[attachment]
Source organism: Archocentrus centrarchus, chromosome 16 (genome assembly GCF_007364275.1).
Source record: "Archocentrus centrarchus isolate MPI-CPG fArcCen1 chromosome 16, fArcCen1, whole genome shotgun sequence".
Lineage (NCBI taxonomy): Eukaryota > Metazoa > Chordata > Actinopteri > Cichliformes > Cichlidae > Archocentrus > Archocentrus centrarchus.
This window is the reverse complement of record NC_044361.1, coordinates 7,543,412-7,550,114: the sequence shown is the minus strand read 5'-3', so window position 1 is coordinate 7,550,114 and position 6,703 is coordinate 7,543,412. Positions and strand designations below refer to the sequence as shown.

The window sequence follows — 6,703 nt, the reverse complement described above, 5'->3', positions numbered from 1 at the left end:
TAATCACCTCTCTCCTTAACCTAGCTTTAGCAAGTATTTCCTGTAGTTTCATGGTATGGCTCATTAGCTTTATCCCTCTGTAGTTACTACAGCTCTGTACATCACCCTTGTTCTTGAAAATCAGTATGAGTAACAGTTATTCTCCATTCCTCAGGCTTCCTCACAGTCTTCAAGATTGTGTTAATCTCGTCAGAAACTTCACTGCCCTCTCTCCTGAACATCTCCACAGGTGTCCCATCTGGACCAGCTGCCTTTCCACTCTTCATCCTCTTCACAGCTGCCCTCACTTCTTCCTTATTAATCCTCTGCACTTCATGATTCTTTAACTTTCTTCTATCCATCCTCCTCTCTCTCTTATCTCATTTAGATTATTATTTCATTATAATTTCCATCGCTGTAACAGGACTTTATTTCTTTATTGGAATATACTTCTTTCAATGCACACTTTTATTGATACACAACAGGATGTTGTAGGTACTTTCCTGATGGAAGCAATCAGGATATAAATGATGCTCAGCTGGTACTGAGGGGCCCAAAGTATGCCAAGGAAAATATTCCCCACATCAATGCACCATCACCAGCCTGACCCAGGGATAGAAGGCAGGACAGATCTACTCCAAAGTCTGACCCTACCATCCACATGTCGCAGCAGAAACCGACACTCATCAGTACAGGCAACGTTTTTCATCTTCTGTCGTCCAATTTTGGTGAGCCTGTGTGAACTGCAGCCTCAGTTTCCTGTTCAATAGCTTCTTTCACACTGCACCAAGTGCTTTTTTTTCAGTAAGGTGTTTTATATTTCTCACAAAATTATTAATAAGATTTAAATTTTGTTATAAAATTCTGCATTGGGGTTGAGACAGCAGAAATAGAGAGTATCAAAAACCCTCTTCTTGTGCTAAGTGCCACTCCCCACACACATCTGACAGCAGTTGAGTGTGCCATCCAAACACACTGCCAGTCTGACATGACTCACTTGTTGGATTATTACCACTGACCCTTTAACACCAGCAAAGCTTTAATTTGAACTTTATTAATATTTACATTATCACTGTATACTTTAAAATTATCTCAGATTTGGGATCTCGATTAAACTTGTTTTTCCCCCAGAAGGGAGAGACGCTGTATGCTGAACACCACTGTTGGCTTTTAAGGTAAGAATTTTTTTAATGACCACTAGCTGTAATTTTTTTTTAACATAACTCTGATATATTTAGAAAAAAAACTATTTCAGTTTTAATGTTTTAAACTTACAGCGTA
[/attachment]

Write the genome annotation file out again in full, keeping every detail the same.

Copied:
Source organism: Archocentrus centrarchus, chromosome 16 (genome assembly GCF_007364275.1).
Source record: "Archocentrus centrarchus isolate MPI-CPG fArcCen1 chromosome 16, fArcCen1, whole genome shotgun sequence".
Lineage (NCBI taxonomy): Eukaryota > Metazoa > Chordata > Actinopteri > Cichliformes > Cichlidae > Archocentrus > Archocentrus centrarchus.
This window is the reverse complement of record NC_044361.1, coordinates 7,543,412-7,550,114: the sequence shown is the minus strand read 5'-3', so window position 1 is coordinate 7,550,114 and position 6,703 is coordinate 7,543,412. Positions and strand designations below refer to the sequence as shown.

The window sequence follows — 6,703 nt, the reverse complement described above, 5'->3', positions numbered from 1 at the left end:
TAATCACCTCTCTCCTTAACCTAGCTTTAGCAAGTATTTCCTGTAGTTTCATGGTATGGCTCATTAGCTTTATCCCTCTGTAGTTACTACAGCTCTGTACATCACCCTTGTTCTTGAAAATCAGTATGAGTAACAGTTATTCTCCATTCCTCAGGCTTCCTCACAGTCTTCAAGATTGTGTTAATCTCGTCAGAAACTTCACTGCCCTCTCTCCTGAACATCTCCACAGGTGTCCCATCTGGACCAGCTGCCTTTCCACTCTTCATCCTCTTCACAGCTGCCCTCACTTCTTCCTTATTAATCCTCTGCACTTCATGATTCTTTAACTTTCTTCTATCCATCCTCCTCTCTCTCTTATCTCATTTAGATTATTATTTCATTATAATTTCCATCGCTGTAACAGGACTTTATTTCTTTATTGGAATATACTTCTTTCAATGCACACTTTTATTGATACACAACAGGATGTTGTAGGTACTTTCCTGATGGAAGCAATCAGGATATAAATGATGCTCAGCTGGTACTGAGGGGCCCAAAGTATGCCAAGGAAAATATTCCCCACATCAATGCACCATCACCAGCCTGACCCAGGGATAGAAGGCAGGACAGATCTACTCCAAAGTCTGACCCTACCATCCACATGTCGCAGCAGAAACCGACACTCATCAGTACAGGCAACGTTTTTCATCTTCTGTCGTCCAATTTTGGTGAGCCTGTGTGAACTGCAGCCTCAGTTTCCTGTTCAATAGCTTCTTTCACACTGCACCAAGTGCTTTTTTTTCAGTAAGGTGTTTTATATTTCTCACAAAATTATTAATAAGATTTAAATTTTGTTATAAAATTCTGCATTGGGGTTGAGACAGCAGAAATAGAGAGTATCAAAAACCCTCTTCTTGTGCTAAGTGCCACTCCCCACACACATCTGACAGCAGTTGAGTGTGCCATCCAAACACACTGCCAGTCTGACATGACTCACTTGTTGGATTATTACCACTGACCCTTTAACACCAGCAAAGCTTTAATTTGAACTTTATTAATATTTACATTATCACTGTATACTTTAAAATTATCTCAGATTTGGGATCTCGATTAAACTTGTTTTTCCCCCAGAAGGGAGAGACGCTGTATGCTGAACACCACTGTTGGCTTTTAAGGTAAGAATTTTTTTAATGACCACTAGCTGTAATTTTTTTTTAACATAACTCTGATATATTTAGAAAAAAAACTATTTCAGTTTTAATGTTTTAAACTTACAGCGTA